Then say, can it be wrong,
If the burden of my song
Be, how fondly I'll belong
to this ladye of Lee!

"Farewell! But Whenever You Welcome The Hour"

by Thomas Moore

Farewell! but whenever you welcome the hour
That awakens the night-song of mirth in your bower,
Then think of the friend who once welcomed it too,
And forgot his own griefs to be happy with you.
His griefs may return - not a hope may remain
Of the few that have brighen'd his pathway of pain -
But he ne'er will forget the short vision that threw
Its enchantment around him while ling'ring with you!

And still on that evening, when pleasure fills up
To the highest top sparkle each heart and each cup,
Where'er my path lies, be it gloomy or bright,
My soul, happy friends! shall be with you that night;
Shall join in your revels, your sports, and your wiles,
And return to me beaming all o'er with your smiles! -
Too blest, if it tells me that, 'mid the gay cheer,
Some kind voice had murmur'd, "I wish he were here!"

Let fate do her worst, there are relics of joy,
Bright dreams of the past, which she cannot destroy;
And which come, in the night-time sorrow and care,
To bring back the features that joy used to wear.
Long, long be my heart with such memories fill'd!
Like the vase in which roses have once been distill'd -
You may break, you may ruin the vase, if you will,
But the scent of the roses will hang round it still.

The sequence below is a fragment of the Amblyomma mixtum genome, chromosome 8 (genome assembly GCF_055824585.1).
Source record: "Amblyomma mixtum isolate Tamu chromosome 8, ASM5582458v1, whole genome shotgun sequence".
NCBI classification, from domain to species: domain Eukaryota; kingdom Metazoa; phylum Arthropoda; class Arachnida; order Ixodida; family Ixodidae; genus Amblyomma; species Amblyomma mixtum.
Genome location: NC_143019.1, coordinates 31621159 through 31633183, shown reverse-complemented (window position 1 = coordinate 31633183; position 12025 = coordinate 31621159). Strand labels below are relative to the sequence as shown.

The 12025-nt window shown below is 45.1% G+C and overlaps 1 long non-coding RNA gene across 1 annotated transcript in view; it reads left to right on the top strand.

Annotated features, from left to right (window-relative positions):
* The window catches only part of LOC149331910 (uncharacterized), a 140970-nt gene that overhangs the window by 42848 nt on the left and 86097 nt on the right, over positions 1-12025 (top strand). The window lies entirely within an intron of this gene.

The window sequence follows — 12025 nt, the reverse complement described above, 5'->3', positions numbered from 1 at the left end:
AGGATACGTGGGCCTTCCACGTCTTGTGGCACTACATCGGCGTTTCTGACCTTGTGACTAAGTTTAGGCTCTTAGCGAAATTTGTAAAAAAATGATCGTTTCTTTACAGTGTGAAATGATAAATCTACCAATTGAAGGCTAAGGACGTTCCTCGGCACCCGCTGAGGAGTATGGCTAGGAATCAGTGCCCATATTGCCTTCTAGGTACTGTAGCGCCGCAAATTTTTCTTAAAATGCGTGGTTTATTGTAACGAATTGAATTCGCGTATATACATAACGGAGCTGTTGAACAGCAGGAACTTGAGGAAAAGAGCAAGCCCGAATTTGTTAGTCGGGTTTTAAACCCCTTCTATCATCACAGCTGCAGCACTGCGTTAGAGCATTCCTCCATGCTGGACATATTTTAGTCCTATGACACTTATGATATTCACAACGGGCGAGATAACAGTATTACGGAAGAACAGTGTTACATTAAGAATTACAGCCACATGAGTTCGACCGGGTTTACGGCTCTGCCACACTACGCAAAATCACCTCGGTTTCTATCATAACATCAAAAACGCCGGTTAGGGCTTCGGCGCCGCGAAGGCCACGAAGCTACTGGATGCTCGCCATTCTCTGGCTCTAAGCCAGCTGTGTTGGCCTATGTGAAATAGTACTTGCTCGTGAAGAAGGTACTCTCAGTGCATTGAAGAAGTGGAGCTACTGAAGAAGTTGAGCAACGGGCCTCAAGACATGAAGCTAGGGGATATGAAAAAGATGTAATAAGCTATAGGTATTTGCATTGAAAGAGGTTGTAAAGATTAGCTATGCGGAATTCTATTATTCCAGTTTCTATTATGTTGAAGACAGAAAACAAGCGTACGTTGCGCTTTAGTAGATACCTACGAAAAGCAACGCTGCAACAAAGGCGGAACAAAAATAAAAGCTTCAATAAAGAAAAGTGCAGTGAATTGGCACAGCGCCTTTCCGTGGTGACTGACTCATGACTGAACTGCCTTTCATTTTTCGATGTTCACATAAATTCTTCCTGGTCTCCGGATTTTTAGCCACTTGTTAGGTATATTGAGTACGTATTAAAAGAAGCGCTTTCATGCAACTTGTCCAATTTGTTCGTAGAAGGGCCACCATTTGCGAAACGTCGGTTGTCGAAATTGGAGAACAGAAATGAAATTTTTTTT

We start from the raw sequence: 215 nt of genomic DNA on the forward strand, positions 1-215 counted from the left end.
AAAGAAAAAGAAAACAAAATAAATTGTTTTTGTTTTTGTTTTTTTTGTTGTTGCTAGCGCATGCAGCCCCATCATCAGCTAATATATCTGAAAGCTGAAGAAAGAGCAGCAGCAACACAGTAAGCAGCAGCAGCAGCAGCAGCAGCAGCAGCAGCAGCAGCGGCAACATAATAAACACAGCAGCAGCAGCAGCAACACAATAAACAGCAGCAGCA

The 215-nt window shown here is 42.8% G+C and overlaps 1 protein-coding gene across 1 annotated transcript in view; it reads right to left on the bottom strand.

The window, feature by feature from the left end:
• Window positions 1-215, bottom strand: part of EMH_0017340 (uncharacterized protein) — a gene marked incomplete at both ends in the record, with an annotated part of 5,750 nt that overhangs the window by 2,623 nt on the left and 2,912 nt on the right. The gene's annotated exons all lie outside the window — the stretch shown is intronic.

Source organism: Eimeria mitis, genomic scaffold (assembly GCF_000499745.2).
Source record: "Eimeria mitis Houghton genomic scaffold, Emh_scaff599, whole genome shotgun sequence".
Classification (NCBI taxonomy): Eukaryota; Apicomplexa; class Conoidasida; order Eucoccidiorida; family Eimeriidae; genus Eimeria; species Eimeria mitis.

"I'd Mourn The Hopes"

by Thomas Moore

I'd mourn the hopes that leave me,
If thy smiles had left me too;
I'd weep, when friends deceive me,
If thou wert, like them, untrue.
But while I've thee before me,
With heart so warm and eyes so bright,
No clouds can linger o'er me,
That smile turns them all to light!

'Tis not in fate to harm me.
While fate leaves thy love to me;
'Tis not in joy to charm me,
Unless joy be shared with thee.
One minute's dream bout thee
Were worth a long, an endless year
Of waking bliss without thee,
My own love, my only dear!

And though the hope be gone, love,
That long sparkled o'er our way,
Oh! we shall journey on, love,
More safely without its ray.
Far better lights shall win me
Along the path I've yet to roam -
The mind that burns within me,
And pure smiles from thee at home.

Thus, when the lamp that lighted
The traveller, at first, goes out,
He feels a while benighted,
And looks round in fear and doubt.
But soon, the prospect clearing,
By cloudless starlight on he treads,
And thinks no lamp so cheering
As that light which Heaven sheds.

"Come, Rest In This Bosom"

by Thomas Moore

Come, rest in this bosom, my own sticken dear!
Though the herd have fled from thee, thy home is still here;